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I am unconvinced, so I ask him pointedly, "Is BJP an untouchable?" The subtext being, whether he would be open to allying with the party if it came to power in the Centre next year.

Singh shoots back, "That is a very strong word. But let me say this. I'm with the UPA and I'll stay with the UPA." There has been some chatter about Singh meeting BJP President Rajnath Singh, I persist. "Absolutely not," he replies unequivocally, "I haven't talked to him or met him in the past four years."

I'm still sceptical. BJP's prime ministerial candidate Narendra Modi is virtually calling the shots in the electoral fray and while most opposition leaders have commented on his style (mostly in derogatory terms) Singh has been singularly silent. Singh's first defence is that he doesn't believe in the politics of slander. 

Then, after a few seconds, he adds, "India is a very diverse country with multiple religions, sects, languages. We can't afford to polarise it and Modi is a polarising figure."

He rules out aligning with the BJP and Modi under any circumstances, although I remind him of earlier poll pacts between the BJP and RLD, as recent as 2009. In the post- riot scenario, Singh's rationale is simple. "My following is not based on any religion - its farmer based. I don't want to divide that base."

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Image: Narendra Modi.
Photographs: Reuters

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With the 2014 polls looming I ask whether he's going for a pre- or post-poll pact with the Congress. Pre-poll is the instant reply, but he qualifies it, "That's a question both have to sit and decide. We haven't discussed it yet."

With that pretty much thrashed out, I turn to the equally controversial topic: his portfolio as civil aviation minister. 

And, since he's just back from Boeing's Seattle headquarters, I quiz him on the expensive Dreamliners that loss-making state-owned Air India has bought only to suffer embarrassing serial glitches. Well aware of the talk surrounding this deal, Singh offers a robust defence.

"None of the issues that have come up in the Dreamliners are safety issues," he says. At most, they underscore the need for a software upgrade for the technical parts. Before I can ask him about the incident of the broken aircraft window, Singh cuts me short by saying, "the Dreamliner's reliability now is 97 per cent; we intend to go up to 99 per cent."

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Photographs: Reuters

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On Air India, he waxes eloquent - as have ministers before him - on its improved on-time performance, employee morale, and how it's making operational profit."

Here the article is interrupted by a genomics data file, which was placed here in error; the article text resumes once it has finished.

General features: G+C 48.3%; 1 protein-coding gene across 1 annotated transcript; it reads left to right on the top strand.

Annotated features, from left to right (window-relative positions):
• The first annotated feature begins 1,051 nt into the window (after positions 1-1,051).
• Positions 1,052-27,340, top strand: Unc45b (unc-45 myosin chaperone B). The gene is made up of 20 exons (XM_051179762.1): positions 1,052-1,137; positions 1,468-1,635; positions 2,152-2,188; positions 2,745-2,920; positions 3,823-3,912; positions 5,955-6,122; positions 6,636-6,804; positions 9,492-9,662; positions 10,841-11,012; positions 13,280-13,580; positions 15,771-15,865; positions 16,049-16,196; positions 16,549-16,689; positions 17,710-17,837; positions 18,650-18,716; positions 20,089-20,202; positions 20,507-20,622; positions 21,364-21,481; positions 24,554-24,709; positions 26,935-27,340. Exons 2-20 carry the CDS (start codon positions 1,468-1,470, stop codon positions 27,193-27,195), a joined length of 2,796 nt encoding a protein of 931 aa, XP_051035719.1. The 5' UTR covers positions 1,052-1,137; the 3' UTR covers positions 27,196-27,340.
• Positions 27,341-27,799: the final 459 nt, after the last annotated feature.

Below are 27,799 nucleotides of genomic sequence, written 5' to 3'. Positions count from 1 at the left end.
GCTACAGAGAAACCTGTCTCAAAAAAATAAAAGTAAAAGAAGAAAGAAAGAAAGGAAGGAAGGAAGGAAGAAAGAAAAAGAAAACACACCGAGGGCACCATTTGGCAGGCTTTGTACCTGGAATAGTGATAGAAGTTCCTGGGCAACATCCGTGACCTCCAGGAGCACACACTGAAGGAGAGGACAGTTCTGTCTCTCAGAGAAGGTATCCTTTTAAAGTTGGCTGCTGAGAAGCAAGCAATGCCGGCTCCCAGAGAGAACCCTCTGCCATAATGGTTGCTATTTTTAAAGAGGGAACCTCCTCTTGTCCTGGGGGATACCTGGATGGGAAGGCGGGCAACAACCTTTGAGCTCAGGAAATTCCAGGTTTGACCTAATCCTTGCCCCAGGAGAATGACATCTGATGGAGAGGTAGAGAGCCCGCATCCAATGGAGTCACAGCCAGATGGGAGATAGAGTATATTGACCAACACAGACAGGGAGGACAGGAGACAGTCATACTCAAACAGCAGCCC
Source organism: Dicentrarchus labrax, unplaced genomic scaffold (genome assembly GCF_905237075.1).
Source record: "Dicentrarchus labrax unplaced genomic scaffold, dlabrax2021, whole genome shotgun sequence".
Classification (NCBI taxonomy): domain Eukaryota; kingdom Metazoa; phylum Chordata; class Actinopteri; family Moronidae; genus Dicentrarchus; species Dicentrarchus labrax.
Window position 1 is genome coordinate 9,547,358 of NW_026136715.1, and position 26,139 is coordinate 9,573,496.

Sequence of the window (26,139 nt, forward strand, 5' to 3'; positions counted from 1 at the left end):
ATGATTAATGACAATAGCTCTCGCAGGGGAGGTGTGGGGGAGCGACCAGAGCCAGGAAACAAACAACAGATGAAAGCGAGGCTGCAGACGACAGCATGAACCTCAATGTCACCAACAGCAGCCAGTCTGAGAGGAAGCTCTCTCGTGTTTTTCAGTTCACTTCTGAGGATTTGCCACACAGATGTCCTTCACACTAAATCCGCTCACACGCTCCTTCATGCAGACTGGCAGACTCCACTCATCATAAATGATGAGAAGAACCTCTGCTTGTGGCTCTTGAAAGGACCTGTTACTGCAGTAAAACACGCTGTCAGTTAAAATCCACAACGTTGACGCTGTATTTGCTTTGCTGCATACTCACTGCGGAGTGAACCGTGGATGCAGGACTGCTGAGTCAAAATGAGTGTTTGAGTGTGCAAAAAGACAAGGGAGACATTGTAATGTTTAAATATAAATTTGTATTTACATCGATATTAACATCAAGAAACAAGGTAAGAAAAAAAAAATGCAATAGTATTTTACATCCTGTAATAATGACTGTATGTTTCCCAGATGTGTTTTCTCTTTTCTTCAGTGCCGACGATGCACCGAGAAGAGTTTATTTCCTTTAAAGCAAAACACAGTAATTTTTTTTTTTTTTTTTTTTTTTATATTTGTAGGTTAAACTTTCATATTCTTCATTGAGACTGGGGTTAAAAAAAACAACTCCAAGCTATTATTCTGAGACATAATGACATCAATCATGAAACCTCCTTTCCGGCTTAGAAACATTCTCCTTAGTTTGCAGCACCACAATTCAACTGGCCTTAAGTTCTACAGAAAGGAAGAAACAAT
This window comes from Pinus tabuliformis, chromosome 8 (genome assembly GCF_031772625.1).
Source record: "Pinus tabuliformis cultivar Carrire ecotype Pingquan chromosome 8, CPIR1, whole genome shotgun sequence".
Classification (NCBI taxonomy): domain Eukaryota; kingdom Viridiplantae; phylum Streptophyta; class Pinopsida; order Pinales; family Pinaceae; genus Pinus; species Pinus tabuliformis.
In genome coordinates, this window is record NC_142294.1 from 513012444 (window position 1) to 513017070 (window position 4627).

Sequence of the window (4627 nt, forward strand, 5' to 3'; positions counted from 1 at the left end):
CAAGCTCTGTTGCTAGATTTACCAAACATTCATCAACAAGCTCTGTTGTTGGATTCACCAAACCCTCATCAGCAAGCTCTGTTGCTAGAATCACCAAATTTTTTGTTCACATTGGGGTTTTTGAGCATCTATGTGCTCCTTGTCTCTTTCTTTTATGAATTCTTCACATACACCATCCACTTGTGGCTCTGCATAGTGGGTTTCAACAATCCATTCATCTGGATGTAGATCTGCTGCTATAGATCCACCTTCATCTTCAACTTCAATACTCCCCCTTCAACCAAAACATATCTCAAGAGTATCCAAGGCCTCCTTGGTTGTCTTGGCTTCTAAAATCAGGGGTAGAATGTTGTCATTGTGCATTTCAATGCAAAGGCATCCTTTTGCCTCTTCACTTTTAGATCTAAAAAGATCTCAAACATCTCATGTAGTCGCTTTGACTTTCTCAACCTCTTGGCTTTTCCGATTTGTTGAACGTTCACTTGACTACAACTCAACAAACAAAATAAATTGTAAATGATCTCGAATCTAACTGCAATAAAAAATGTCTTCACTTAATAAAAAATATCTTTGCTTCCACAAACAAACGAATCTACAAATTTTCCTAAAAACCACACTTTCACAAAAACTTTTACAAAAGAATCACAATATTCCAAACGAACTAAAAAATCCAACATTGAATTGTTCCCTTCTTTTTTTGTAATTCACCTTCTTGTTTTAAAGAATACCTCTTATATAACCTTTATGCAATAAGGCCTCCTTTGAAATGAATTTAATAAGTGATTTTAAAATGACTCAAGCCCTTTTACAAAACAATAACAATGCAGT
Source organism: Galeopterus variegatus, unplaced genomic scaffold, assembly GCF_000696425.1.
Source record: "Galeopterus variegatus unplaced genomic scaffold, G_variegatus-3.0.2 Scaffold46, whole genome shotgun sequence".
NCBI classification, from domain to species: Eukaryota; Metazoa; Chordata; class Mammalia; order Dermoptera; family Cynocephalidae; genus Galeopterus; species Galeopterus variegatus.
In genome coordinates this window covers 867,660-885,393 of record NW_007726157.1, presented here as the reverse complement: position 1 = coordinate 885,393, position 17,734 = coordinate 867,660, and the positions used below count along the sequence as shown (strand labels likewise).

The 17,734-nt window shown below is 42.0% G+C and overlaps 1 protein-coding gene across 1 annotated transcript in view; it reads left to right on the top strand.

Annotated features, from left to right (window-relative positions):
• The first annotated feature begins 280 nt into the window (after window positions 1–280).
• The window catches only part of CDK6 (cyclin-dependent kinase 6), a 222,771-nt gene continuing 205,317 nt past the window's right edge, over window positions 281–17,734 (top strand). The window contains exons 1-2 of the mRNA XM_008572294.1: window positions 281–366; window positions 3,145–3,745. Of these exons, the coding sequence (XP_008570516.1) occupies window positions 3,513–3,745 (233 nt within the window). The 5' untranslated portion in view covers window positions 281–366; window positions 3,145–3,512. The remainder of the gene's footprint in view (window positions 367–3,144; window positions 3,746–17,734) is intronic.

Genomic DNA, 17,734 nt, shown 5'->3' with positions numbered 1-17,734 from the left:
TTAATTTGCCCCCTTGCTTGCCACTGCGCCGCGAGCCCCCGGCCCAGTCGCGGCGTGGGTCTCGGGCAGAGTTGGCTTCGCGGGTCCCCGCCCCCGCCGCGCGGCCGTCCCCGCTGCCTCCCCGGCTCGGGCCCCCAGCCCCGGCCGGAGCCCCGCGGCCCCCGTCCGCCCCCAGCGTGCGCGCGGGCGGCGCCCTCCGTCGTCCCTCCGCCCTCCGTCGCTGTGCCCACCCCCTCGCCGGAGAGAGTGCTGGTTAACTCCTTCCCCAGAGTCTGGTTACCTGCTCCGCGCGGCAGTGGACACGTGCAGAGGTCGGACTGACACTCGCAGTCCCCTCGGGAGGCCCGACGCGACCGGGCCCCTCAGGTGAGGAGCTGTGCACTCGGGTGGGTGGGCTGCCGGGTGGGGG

Then, he launches into the Jet-Etihad deal and the Tata Singapore Airlines agreement to highlight his own achievements.

"Now we have three big names - Etihad has the most reach, Air India is back on its feet and, of course, Singapore Airlines is considered the best in the world. The whole scenario has changed."

All these decisions, I point out, have opened him to the accusation that private airlines have benefitted under his tenure, at the cost of domestic carrier Air India. Singh retorts,
"First you decide: am I minister for civil aviation or am I minister for Air India."

Then he rationalises, there is enough growth potential for everybody and as minister, he has to look after passenger comfort first.

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Photographs: Reuters

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In the middle of this argumentative conversation, the staff suggests we order dessert. We choose tiramisu, a personal favourite that I regretfully do not get to fully enjoy in the interests of asking about the controversies surrounding the Jet-Etihad deal.

The approval of the largest foreign direct investment in Indian aviation raised eyebrows because of a very favourable bilateral deal cut with the government of Abu Dhabi (Etihad's parent) and the issue of control of the joint venture, which initially weighed heavily in favour of Etihad (until the Indian stock market regulator stepped in).

Singh claims vested interests. "The margin of profits in this aviation sector is very slim. So no airline wants any other competitor and this campaign was funded by vested interests. All these MPs who were misinformed would have done better to discuss these issues with me instead of trading charges."

Our delicious overdose of mascarpone and chocolate is over so as we wind up, I ask when he plans to retire from politics - since his son, Jayant Chaudhary is already an MP from Mathura. Singh laughs, "In our profession, the "janata" (people) retires you, you don't need to retire!"


Photographs: Reuters